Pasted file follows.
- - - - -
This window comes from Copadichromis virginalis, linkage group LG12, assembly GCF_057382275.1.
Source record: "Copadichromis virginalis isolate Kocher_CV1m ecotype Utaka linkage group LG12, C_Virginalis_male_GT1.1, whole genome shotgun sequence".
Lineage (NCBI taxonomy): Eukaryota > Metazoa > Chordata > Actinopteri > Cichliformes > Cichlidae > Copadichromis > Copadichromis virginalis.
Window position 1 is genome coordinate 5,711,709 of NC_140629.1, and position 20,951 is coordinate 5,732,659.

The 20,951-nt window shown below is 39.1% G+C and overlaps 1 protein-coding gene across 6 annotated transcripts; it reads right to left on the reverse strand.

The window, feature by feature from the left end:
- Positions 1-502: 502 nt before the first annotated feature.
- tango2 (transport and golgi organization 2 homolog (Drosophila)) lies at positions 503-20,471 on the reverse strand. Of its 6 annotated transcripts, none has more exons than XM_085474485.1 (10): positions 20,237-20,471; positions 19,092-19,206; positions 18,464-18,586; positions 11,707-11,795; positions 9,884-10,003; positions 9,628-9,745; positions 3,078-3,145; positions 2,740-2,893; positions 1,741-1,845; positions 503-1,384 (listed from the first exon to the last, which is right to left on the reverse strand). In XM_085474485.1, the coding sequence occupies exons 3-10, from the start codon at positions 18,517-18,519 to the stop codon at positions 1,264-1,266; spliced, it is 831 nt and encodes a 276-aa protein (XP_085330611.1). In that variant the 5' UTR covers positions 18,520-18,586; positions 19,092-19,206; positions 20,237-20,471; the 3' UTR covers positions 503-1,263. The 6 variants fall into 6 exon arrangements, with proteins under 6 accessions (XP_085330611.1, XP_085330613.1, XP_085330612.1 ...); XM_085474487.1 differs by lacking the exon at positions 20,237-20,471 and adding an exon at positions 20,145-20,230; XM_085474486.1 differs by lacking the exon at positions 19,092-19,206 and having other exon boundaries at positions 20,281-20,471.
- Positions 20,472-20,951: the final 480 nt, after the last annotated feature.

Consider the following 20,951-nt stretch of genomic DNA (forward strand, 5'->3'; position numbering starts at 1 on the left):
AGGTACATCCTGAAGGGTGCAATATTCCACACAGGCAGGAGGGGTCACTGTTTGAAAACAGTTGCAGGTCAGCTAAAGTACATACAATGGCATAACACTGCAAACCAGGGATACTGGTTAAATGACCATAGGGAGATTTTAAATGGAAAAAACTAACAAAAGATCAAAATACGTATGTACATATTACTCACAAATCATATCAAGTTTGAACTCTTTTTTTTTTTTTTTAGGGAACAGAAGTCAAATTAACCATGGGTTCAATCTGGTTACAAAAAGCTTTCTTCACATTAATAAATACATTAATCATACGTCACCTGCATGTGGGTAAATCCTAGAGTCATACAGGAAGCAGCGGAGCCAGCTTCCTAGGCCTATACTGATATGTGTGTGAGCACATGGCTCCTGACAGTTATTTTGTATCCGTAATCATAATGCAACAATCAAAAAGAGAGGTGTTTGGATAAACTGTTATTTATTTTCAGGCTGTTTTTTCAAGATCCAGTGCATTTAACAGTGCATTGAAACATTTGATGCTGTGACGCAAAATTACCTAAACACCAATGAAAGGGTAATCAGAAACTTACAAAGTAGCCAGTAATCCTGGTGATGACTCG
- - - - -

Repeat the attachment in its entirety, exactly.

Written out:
This window comes from Copadichromis virginalis, linkage group LG12, assembly GCF_057382275.1.
Source record: "Copadichromis virginalis isolate Kocher_CV1m ecotype Utaka linkage group LG12, C_Virginalis_male_GT1.1, whole genome shotgun sequence".
Lineage (NCBI taxonomy): Eukaryota > Metazoa > Chordata > Actinopteri > Cichliformes > Cichlidae > Copadichromis > Copadichromis virginalis.
Window position 1 is genome coordinate 5,711,709 of NC_140629.1, and position 20,951 is coordinate 5,732,659.

The 20,951-nt window shown below is 39.1% G+C and overlaps 1 protein-coding gene across 6 annotated transcripts; it reads right to left on the reverse strand.

The window, feature by feature from the left end:
- Positions 1-502: 502 nt before the first annotated feature.
- tango2 (transport and golgi organization 2 homolog (Drosophila)) lies at positions 503-20,471 on the reverse strand. Of its 6 annotated transcripts, none has more exons than XM_085474485.1 (10): positions 20,237-20,471; positions 19,092-19,206; positions 18,464-18,586; positions 11,707-11,795; positions 9,884-10,003; positions 9,628-9,745; positions 3,078-3,145; positions 2,740-2,893; positions 1,741-1,845; positions 503-1,384 (listed from the first exon to the last, which is right to left on the reverse strand). In XM_085474485.1, the coding sequence occupies exons 3-10, from the start codon at positions 18,517-18,519 to the stop codon at positions 1,264-1,266; spliced, it is 831 nt and encodes a 276-aa protein (XP_085330611.1). In that variant the 5' UTR covers positions 18,520-18,586; positions 19,092-19,206; positions 20,237-20,471; the 3' UTR covers positions 503-1,263. The 6 variants fall into 6 exon arrangements, with proteins under 6 accessions (XP_085330611.1, XP_085330613.1, XP_085330612.1 ...); XM_085474487.1 differs by lacking the exon at positions 20,237-20,471 and adding an exon at positions 20,145-20,230; XM_085474486.1 differs by lacking the exon at positions 19,092-19,206 and having other exon boundaries at positions 20,281-20,471.
- Positions 20,472-20,951: the final 480 nt, after the last annotated feature.

Consider the following 20,951-nt stretch of genomic DNA (forward strand, 5'->3'; position numbering starts at 1 on the left):
AGGTACATCCTGAAGGGTGCAATATTCCACACAGGCAGGAGGGGTCACTGTTTGAAAACAGTTGCAGGTCAGCTAAAGTACATACAATGGCATAACACTGCAAACCAGGGATACTGGTTAAATGACCATAGGGAGATTTTAAATGGAAAAAACTAACAAAAGATCAAAATACGTATGTACATATTACTCACAAATCATATCAAGTTTGAACTCTTTTTTTTTTTTTTTAGGGAACAGAAGTCAAATTAACCATGGGTTCAATCTGGTTACAAAAAGCTTTCTTCACATTAATAAATACATTAATCATACGTCACCTGCATGTGGGTAAATCCTAGAGTCATACAGGAAGCAGCGGAGCCAGCTTCCTAGGCCTATACTGATATGTGTGTGAGCACATGGCTCCTGACAGTTATTTTGTATCCGTAATCATAATGCAACAATCAAAAAGAGAGGTGTTTGGATAAACTGTTATTTATTTTCAGGCTGTTTTTTCAAGATCCAGTGCATTTAACAGTGCATTGAAACATTTGATGCTGTGACGCAAAATTACCTAAACACCAATGAAAGGGTAATCAGAAACTTACAAAGTAGCCAGTAATCCTGGTGATGACTCG